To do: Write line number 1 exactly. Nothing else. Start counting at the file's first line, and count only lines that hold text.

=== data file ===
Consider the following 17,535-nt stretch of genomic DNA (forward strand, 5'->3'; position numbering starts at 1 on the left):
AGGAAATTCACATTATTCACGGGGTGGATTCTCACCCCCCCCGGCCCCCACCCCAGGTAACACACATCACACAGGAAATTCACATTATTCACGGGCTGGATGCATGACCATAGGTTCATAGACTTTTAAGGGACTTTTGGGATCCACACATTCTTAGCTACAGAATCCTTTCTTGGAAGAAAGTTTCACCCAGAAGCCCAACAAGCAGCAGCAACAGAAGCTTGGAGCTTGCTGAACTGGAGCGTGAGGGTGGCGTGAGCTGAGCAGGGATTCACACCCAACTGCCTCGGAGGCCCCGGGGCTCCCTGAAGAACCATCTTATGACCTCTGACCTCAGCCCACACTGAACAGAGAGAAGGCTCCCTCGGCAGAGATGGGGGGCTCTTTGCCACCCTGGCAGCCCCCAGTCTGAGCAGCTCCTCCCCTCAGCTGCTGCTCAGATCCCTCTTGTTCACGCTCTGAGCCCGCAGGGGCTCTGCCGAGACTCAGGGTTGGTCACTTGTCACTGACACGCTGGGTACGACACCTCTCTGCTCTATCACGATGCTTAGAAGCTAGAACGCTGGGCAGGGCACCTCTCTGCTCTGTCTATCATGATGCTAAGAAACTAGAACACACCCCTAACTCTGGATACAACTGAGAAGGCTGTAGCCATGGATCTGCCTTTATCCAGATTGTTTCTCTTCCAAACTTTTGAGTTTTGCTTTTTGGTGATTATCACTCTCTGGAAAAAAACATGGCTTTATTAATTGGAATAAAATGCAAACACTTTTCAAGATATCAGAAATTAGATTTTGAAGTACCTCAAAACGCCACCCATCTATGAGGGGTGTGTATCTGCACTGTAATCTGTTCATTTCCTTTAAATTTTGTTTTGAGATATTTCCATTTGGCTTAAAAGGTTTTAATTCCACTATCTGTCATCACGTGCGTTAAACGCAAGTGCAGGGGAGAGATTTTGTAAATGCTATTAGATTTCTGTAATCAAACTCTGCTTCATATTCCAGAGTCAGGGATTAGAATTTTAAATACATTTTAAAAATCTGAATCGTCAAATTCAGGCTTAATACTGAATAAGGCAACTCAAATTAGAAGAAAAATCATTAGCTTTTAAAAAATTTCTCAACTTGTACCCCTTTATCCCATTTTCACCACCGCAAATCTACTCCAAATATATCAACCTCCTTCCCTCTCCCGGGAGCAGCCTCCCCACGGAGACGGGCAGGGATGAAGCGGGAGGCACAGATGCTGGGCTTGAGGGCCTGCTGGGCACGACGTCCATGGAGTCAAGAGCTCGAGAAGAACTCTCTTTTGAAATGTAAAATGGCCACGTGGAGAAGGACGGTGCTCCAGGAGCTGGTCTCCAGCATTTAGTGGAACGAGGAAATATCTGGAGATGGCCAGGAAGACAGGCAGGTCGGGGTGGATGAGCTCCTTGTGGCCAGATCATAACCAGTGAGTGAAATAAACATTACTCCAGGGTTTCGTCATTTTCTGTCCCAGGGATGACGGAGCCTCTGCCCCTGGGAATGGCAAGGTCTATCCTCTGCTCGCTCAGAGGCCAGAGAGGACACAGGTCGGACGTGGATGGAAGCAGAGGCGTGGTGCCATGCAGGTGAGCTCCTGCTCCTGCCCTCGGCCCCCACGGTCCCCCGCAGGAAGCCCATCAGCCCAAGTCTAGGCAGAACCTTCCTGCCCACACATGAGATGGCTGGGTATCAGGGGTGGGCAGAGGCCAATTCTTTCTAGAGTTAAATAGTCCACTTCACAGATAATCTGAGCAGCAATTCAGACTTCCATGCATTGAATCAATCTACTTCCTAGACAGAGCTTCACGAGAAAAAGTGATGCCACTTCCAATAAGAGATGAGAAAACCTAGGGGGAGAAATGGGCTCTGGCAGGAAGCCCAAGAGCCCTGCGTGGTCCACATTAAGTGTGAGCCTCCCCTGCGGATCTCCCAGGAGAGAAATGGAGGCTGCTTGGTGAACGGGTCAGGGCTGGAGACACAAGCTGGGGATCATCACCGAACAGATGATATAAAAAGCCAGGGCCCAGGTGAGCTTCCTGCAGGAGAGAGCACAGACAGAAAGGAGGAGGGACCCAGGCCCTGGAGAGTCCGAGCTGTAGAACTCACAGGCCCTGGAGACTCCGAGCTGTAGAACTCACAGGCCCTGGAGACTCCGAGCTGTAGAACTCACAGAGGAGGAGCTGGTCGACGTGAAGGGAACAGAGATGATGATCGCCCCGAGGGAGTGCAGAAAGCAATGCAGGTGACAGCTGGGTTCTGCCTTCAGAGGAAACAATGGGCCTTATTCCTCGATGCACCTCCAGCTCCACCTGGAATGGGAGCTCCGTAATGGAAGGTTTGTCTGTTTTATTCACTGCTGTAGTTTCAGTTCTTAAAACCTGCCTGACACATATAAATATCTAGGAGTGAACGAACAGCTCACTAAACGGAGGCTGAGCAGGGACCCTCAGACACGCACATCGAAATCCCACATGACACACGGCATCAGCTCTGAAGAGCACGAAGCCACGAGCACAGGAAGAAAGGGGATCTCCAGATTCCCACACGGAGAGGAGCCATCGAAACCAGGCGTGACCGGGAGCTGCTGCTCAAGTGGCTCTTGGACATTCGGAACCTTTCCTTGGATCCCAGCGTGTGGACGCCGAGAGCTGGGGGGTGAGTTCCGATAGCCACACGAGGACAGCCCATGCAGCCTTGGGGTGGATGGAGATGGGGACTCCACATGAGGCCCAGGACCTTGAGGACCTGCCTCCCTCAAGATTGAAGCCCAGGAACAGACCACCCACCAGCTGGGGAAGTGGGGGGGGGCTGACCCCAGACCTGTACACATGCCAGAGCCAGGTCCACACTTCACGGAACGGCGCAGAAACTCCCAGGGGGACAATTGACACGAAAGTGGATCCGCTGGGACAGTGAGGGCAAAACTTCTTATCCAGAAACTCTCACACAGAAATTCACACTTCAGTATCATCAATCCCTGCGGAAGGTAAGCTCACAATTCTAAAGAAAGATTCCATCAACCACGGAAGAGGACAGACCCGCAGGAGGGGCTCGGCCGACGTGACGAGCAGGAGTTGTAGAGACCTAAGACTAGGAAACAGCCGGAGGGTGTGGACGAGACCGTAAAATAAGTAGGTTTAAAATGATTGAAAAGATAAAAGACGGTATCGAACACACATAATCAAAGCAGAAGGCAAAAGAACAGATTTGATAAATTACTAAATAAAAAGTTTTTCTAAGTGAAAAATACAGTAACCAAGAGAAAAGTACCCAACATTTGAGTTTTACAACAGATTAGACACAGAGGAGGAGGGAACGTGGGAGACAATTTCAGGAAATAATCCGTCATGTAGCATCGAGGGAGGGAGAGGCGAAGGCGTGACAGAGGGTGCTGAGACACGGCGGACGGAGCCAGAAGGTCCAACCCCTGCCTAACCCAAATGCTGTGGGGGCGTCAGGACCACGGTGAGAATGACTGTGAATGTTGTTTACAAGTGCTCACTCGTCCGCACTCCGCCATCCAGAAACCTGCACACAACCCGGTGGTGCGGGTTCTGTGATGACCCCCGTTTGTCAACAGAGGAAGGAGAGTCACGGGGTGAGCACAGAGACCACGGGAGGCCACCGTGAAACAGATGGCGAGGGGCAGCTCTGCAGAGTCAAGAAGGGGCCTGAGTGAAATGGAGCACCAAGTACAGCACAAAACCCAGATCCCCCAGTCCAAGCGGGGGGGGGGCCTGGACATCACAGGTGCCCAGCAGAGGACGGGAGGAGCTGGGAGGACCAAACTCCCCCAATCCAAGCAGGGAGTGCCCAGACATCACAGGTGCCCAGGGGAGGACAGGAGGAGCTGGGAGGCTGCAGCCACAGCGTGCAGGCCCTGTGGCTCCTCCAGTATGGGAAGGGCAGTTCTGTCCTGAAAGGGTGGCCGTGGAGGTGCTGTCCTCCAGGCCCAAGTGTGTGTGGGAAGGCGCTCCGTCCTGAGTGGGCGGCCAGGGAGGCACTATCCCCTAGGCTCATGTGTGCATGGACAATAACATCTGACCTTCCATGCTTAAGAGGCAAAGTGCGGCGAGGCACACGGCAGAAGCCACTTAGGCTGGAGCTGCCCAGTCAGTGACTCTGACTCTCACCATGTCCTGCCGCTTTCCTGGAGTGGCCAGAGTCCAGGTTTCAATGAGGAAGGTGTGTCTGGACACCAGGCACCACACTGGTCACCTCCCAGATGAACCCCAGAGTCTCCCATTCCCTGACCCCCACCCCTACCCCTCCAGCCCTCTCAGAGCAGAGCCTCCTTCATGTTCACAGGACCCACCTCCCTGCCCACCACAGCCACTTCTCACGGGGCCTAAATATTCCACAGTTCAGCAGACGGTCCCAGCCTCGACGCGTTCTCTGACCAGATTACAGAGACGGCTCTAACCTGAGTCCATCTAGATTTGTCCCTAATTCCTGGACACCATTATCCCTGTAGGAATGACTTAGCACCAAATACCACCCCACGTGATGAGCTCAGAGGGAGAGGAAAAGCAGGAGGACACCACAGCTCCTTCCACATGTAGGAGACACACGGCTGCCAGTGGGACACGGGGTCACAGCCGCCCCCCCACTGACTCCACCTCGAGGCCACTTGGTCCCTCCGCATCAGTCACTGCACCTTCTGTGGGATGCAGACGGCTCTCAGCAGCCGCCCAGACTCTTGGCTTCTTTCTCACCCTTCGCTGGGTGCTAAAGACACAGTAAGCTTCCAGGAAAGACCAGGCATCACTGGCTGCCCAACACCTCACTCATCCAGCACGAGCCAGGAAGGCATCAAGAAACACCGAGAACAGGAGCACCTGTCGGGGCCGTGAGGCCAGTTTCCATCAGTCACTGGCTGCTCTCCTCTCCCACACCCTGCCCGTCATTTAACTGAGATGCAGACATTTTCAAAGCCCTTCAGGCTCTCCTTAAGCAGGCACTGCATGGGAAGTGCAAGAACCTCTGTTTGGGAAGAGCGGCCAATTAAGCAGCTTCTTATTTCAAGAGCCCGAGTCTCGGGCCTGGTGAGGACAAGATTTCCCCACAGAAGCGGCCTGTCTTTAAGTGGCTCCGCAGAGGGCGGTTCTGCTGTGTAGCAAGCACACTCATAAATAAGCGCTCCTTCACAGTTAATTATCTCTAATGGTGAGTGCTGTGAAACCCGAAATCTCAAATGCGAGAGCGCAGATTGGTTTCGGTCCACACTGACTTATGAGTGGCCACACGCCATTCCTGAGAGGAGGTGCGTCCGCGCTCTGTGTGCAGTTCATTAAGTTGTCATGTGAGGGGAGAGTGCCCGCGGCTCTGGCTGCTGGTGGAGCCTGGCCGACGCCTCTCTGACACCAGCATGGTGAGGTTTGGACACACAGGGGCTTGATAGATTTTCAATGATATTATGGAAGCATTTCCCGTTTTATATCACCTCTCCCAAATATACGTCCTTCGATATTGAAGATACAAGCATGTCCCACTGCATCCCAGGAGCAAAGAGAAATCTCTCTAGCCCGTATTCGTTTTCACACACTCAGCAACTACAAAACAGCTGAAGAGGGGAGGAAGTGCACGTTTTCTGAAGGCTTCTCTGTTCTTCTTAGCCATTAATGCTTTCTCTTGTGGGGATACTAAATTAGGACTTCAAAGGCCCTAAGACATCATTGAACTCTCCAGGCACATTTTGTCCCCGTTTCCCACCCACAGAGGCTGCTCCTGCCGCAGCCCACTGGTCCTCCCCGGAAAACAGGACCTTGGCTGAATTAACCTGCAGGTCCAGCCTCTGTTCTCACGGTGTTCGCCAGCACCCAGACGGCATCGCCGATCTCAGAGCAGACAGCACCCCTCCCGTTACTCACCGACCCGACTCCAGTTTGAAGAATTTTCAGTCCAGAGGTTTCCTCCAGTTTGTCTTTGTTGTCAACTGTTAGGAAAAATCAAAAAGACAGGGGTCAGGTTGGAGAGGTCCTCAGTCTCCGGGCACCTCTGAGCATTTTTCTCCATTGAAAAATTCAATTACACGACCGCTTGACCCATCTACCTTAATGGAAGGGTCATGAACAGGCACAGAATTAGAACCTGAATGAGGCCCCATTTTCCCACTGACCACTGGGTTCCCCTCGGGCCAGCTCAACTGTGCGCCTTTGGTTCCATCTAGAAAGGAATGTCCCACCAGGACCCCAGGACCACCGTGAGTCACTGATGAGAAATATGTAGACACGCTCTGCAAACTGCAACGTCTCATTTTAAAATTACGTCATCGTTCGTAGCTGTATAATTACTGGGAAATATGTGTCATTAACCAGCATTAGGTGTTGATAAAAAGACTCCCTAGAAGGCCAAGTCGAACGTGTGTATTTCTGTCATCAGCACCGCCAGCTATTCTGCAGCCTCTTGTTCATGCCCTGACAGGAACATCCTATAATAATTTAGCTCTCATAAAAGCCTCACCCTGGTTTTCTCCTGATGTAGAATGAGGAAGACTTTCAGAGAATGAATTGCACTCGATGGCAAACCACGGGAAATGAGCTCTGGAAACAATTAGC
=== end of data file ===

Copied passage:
Consider the following 17,535-nt stretch of genomic DNA (forward strand, 5'->3'; position numbering starts at 1 on the left):